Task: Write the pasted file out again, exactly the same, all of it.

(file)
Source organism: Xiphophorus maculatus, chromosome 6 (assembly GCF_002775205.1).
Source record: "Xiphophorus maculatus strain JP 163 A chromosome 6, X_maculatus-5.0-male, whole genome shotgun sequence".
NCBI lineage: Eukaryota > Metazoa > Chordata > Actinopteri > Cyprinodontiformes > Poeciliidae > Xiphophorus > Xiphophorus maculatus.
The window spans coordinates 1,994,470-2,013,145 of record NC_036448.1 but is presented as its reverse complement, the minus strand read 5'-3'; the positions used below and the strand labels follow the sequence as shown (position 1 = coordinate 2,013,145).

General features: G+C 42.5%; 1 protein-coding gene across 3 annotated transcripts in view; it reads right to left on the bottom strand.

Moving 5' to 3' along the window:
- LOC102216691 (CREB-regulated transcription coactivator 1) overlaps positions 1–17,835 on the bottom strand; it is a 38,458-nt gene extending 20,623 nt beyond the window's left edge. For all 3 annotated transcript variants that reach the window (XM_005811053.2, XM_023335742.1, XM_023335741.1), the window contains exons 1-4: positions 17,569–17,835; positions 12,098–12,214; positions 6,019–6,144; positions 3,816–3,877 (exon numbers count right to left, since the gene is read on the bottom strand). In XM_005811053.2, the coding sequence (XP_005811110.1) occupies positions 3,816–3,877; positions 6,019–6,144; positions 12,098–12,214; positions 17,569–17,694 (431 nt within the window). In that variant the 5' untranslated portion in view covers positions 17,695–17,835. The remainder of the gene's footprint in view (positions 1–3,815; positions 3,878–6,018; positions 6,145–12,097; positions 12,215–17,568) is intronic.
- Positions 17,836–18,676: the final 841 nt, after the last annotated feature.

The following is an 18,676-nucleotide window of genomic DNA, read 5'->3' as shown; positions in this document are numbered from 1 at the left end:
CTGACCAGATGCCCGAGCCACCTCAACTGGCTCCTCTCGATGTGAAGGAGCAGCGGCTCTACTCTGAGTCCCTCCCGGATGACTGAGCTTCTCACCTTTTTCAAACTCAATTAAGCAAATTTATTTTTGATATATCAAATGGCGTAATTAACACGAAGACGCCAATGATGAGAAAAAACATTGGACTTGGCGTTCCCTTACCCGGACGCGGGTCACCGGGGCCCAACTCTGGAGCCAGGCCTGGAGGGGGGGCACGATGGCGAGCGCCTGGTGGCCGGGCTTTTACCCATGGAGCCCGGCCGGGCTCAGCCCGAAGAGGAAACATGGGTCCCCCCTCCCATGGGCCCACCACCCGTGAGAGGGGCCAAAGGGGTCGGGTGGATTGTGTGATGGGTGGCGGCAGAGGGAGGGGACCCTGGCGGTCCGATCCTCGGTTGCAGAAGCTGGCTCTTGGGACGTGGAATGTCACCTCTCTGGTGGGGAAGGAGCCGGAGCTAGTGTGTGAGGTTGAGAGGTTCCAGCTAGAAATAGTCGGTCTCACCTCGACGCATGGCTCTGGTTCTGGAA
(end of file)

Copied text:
Source organism: Xiphophorus maculatus, chromosome 6 (assembly GCF_002775205.1).
Source record: "Xiphophorus maculatus strain JP 163 A chromosome 6, X_maculatus-5.0-male, whole genome shotgun sequence".
NCBI lineage: Eukaryota > Metazoa > Chordata > Actinopteri > Cyprinodontiformes > Poeciliidae > Xiphophorus > Xiphophorus maculatus.
The window spans coordinates 1,994,470-2,013,145 of record NC_036448.1 but is presented as its reverse complement, the minus strand read 5'-3'; the positions used below and the strand labels follow the sequence as shown (position 1 = coordinate 2,013,145).

General features: G+C 42.5%; 1 protein-coding gene across 3 annotated transcripts in view; it reads right to left on the bottom strand.

Moving 5' to 3' along the window:
- LOC102216691 (CREB-regulated transcription coactivator 1) overlaps positions 1–17,835 on the bottom strand; it is a 38,458-nt gene extending 20,623 nt beyond the window's left edge. For all 3 annotated transcript variants that reach the window (XM_005811053.2, XM_023335742.1, XM_023335741.1), the window contains exons 1-4: positions 17,569–17,835; positions 12,098–12,214; positions 6,019–6,144; positions 3,816–3,877 (exon numbers count right to left, since the gene is read on the bottom strand). In XM_005811053.2, the coding sequence (XP_005811110.1) occupies positions 3,816–3,877; positions 6,019–6,144; positions 12,098–12,214; positions 17,569–17,694 (431 nt within the window). In that variant the 5' untranslated portion in view covers positions 17,695–17,835. The remainder of the gene's footprint in view (positions 1–3,815; positions 3,878–6,018; positions 6,145–12,097; positions 12,215–17,568) is intronic.
- Positions 17,836–18,676: the final 841 nt, after the last annotated feature.

The following is an 18,676-nucleotide window of genomic DNA, read 5'->3' as shown; positions in this document are numbered from 1 at the left end:
CTGACCAGATGCCCGAGCCACCTCAACTGGCTCCTCTCGATGTGAAGGAGCAGCGGCTCTACTCTGAGTCCCTCCCGGATGACTGAGCTTCTCACCTTTTTCAAACTCAATTAAGCAAATTTATTTTTGATATATCAAATGGCGTAATTAACACGAAGACGCCAATGATGAGAAAAAACATTGGACTTGGCGTTCCCTTACCCGGACGCGGGTCACCGGGGCCCAACTCTGGAGCCAGGCCTGGAGGGGGGGCACGATGGCGAGCGCCTGGTGGCCGGGCTTTTACCCATGGAGCCCGGCCGGGCTCAGCCCGAAGAGGAAACATGGGTCCCCCCTCCCATGGGCCCACCACCCGTGAGAGGGGCCAAAGGGGTCGGGTGGATTGTGTGATGGGTGGCGGCAGAGGGAGGGGACCCTGGCGGTCCGATCCTCGGTTGCAGAAGCTGGCTCTTGGGACGTGGAATGTCACCTCTCTGGTGGGGAAGGAGCCGGAGCTAGTGTGTGAGGTTGAGAGGTTCCAGCTAGAAATAGTCGGTCTCACCTCGACGCATGGCTCTGGTTCTGGAA